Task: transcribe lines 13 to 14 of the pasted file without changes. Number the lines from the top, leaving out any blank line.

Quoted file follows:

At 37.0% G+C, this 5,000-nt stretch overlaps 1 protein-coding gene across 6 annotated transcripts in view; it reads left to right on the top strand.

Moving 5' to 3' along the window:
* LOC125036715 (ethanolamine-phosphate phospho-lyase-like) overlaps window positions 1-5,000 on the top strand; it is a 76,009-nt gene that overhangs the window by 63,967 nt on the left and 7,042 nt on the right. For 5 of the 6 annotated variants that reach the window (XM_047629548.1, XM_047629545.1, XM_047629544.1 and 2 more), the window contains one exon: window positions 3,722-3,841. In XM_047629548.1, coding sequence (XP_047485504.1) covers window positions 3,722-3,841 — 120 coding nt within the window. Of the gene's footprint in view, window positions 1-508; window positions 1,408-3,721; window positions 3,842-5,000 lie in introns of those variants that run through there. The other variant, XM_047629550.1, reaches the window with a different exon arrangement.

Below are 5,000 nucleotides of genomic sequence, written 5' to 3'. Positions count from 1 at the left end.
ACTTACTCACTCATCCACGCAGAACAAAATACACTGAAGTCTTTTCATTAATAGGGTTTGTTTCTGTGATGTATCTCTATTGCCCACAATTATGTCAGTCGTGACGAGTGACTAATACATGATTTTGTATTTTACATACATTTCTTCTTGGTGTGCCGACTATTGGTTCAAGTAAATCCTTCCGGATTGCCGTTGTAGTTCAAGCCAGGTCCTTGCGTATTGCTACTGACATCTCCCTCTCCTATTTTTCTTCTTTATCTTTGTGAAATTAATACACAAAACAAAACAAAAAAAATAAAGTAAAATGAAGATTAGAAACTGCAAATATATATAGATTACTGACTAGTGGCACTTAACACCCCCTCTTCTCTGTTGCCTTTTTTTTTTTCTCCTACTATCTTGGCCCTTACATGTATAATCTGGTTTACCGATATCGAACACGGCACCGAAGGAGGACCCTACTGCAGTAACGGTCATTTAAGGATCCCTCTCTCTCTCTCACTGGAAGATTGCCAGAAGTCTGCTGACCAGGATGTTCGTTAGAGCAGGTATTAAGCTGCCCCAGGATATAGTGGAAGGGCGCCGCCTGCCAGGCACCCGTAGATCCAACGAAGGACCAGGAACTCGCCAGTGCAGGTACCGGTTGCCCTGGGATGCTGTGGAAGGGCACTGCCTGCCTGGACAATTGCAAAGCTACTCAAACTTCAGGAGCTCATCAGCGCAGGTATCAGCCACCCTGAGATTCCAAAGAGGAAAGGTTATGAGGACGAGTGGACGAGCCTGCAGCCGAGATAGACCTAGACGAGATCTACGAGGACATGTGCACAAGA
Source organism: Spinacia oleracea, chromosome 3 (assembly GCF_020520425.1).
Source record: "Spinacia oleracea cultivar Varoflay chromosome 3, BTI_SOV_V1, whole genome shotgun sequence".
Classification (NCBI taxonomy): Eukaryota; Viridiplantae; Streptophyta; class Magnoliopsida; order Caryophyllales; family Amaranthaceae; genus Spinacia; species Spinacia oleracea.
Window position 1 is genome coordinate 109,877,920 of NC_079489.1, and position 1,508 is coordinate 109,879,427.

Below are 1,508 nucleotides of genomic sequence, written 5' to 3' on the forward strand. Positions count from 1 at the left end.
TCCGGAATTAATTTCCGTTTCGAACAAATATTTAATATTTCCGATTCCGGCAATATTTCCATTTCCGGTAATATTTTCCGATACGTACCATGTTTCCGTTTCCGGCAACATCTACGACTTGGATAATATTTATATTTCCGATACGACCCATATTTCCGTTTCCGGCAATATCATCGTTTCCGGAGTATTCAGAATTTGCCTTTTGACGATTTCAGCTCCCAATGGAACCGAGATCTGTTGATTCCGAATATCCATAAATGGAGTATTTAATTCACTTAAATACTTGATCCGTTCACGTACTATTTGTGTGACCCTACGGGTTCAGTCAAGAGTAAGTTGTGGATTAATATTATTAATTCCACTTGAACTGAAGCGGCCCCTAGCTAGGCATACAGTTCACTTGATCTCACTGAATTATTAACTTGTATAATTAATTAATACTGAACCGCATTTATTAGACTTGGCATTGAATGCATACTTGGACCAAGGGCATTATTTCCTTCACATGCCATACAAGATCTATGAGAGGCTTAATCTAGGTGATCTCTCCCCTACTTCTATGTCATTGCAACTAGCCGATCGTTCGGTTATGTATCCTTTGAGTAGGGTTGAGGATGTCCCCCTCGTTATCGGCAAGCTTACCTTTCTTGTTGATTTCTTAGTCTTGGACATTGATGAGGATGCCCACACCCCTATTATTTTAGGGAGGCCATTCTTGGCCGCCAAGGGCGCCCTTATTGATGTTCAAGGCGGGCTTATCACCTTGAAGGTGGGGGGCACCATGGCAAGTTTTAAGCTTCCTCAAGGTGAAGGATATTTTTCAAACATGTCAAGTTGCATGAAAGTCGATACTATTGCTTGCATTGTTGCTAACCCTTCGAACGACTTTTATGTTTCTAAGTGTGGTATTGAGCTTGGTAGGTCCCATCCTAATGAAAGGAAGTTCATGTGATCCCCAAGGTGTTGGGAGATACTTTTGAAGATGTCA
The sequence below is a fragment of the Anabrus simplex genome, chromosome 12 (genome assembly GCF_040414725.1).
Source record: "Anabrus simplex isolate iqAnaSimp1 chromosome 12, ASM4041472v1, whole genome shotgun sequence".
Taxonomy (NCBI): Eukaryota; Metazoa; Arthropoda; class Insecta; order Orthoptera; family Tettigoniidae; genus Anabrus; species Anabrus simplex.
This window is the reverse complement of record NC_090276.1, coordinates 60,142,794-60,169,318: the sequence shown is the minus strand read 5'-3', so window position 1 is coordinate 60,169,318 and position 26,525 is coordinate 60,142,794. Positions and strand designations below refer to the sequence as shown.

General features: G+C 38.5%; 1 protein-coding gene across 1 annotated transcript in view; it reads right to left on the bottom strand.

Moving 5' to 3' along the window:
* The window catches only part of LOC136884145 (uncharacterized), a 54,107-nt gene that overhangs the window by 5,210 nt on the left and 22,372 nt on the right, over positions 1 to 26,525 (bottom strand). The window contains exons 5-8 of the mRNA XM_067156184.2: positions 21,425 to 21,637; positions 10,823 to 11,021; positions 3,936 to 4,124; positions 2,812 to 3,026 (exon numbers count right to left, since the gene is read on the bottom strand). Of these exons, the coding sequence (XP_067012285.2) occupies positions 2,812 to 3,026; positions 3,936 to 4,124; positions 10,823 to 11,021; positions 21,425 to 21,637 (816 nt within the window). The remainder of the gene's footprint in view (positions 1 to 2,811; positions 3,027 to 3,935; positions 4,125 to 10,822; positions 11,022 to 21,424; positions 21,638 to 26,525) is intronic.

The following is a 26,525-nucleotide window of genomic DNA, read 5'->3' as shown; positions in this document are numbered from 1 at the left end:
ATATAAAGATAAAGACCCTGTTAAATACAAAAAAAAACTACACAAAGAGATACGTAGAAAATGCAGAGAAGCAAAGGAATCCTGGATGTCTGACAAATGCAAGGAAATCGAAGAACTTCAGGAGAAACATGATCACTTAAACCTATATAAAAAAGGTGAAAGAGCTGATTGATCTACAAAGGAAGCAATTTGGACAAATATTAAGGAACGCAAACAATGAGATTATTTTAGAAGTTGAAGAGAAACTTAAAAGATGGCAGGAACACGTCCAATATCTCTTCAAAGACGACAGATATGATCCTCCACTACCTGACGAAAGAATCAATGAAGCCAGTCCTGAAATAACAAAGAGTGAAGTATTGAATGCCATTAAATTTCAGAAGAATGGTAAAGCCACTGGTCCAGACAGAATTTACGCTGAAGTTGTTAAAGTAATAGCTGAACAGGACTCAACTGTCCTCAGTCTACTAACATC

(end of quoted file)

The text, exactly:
Source record: "Anabrus simplex isolate iqAnaSimp1 chromosome 12, ASM4041472v1, whole genome shotgun sequence".
Taxonomy (NCBI): Eukaryota; Metazoa; Arthropoda; class Insecta; order Orthoptera; family Tettigoniidae; genus Anabrus; species Anabrus simplex.